You can check out the releases page for the latest precompiled binaries.

Otherwise you can use the binary installation via go get:

go get

Build from sources


  1. Ensure you've set up Go. Take a look at the installation guide and how you set up your path
  2. Create a source directory and change your working directory
mkdir -p $GOPATH/src/ && cd $GOPATH/src/
  1. Clone the repository (or your fork)
git clone

To build and install from sources you have two major possibilites:

go install

You can use the plain go toolchain and install the project to your $GOPATH via:

cd $GOPATH/src/ && go install ./...


You can also use mage to build the project.

Please ensure you've got mage installed. This can be done with the following steps:

git clone
cd mage
go run bootstrap.go

The golint utility is also required for mage check:

go install

Now you can call mage install to build and install the binaries. If you just call mage, you'll get a list of possible targets:

  build            Builds dave and davecli and moves it to the dist directory
  buildReleases    Builds dave and davecli for different OS and package them to a zip file for each os
  check            Runs golint and go tool vet on each .go file.
  clean            Removes the dist directory
  fmt              Formats the code via gofmt
  install          Installs dave and davecli to your $GOPATH/bin folder
  installDeps      Runs dep ensure and installs additional dependencies.

Build and run with Docker

The image of dave is available on Docker Hub as micromata/dave.

If you like to build it for your own, just execute the following lines:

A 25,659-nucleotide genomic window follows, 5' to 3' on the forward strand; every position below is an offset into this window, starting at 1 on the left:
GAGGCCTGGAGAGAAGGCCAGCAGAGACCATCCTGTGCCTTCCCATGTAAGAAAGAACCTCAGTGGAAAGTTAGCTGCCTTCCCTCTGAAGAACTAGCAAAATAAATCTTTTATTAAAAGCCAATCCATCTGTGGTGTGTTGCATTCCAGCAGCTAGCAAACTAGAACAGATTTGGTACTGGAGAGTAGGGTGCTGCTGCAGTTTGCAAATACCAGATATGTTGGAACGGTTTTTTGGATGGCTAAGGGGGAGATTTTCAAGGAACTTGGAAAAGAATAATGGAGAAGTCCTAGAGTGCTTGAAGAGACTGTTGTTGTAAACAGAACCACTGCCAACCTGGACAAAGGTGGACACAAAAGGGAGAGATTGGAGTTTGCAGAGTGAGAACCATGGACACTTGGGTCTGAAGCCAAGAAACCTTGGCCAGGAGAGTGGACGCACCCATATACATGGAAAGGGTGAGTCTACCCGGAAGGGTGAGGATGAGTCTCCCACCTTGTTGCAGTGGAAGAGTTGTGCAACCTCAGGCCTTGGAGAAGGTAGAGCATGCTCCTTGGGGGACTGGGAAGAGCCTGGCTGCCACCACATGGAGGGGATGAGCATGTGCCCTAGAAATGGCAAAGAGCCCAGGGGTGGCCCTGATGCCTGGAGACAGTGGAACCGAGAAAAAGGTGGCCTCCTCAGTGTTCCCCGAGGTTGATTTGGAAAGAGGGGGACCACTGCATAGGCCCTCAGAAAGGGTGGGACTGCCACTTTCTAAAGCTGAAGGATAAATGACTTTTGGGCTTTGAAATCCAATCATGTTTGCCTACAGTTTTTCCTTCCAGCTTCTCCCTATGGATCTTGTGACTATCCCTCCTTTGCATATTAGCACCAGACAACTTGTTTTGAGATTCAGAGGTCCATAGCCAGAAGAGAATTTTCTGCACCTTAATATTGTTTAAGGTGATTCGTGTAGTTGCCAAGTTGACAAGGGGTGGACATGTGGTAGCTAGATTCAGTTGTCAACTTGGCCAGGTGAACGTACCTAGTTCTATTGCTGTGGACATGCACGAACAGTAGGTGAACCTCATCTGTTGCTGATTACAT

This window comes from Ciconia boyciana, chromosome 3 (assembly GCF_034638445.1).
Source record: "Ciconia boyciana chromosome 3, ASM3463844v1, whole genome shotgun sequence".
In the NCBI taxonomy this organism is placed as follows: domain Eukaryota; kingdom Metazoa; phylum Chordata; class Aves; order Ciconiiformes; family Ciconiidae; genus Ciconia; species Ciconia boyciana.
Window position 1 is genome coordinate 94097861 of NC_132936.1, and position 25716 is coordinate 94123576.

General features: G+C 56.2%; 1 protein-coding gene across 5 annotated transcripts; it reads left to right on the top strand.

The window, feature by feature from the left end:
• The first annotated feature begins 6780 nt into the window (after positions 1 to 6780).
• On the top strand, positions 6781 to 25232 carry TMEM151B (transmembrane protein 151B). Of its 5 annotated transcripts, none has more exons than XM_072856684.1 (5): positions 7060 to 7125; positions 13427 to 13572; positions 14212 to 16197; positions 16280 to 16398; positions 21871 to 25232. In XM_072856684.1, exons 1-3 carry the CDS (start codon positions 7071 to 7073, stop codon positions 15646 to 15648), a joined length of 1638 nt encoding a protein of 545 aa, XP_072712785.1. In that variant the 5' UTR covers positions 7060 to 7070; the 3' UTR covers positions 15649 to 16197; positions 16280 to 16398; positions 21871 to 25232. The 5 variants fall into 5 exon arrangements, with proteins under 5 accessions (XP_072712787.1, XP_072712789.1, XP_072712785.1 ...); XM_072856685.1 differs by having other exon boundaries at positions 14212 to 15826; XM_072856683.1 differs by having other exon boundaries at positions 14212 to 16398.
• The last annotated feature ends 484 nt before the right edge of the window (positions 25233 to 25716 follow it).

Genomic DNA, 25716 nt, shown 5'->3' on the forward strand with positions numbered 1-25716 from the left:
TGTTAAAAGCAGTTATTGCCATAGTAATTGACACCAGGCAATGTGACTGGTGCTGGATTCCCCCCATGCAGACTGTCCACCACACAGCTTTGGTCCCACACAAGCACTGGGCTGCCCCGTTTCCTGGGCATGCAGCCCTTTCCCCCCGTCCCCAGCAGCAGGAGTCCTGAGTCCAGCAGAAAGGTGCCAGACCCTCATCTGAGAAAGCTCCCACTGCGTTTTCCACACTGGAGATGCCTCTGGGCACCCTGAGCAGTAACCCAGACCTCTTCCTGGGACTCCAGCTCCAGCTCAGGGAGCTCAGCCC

git clone
cd dave
docker build -t micromata/dave:latest .

You can run dave with the following lines:

# create webdav home
mkdir webdav-home

docker run -d \
	-p 8000:8000 \
	-v $(pwd)/examples/config-sample.yaml:/config.yaml:ro \
	-v $(pwd)/webdav-home:/tmp:rw \


You could simply connect to the WebDAV server with an HTTP(S) connection and a tool that allows the WebDAV protocol.

For example: Under OSX you can use the default file management tool Finder. Press CMD+K, enter the server address (e.g. http://localhost:8000) and choose connect.


Everyone is welcome to create pull requests for this project. If you're new to github, take a look here to get an idea of it.

If you'd like to contribute, please make sure to use the magefile and execute and check the following commands before starting a PR:

mage fmt
mage check

If you've got an idea of a function that should find it's way into this project, but you won't implement it by yourself, please create a new issue.


Please be aware of the licenses of the components we use in this project. Everything else that has been developed by the contributions to this project is under the Apache 2 License.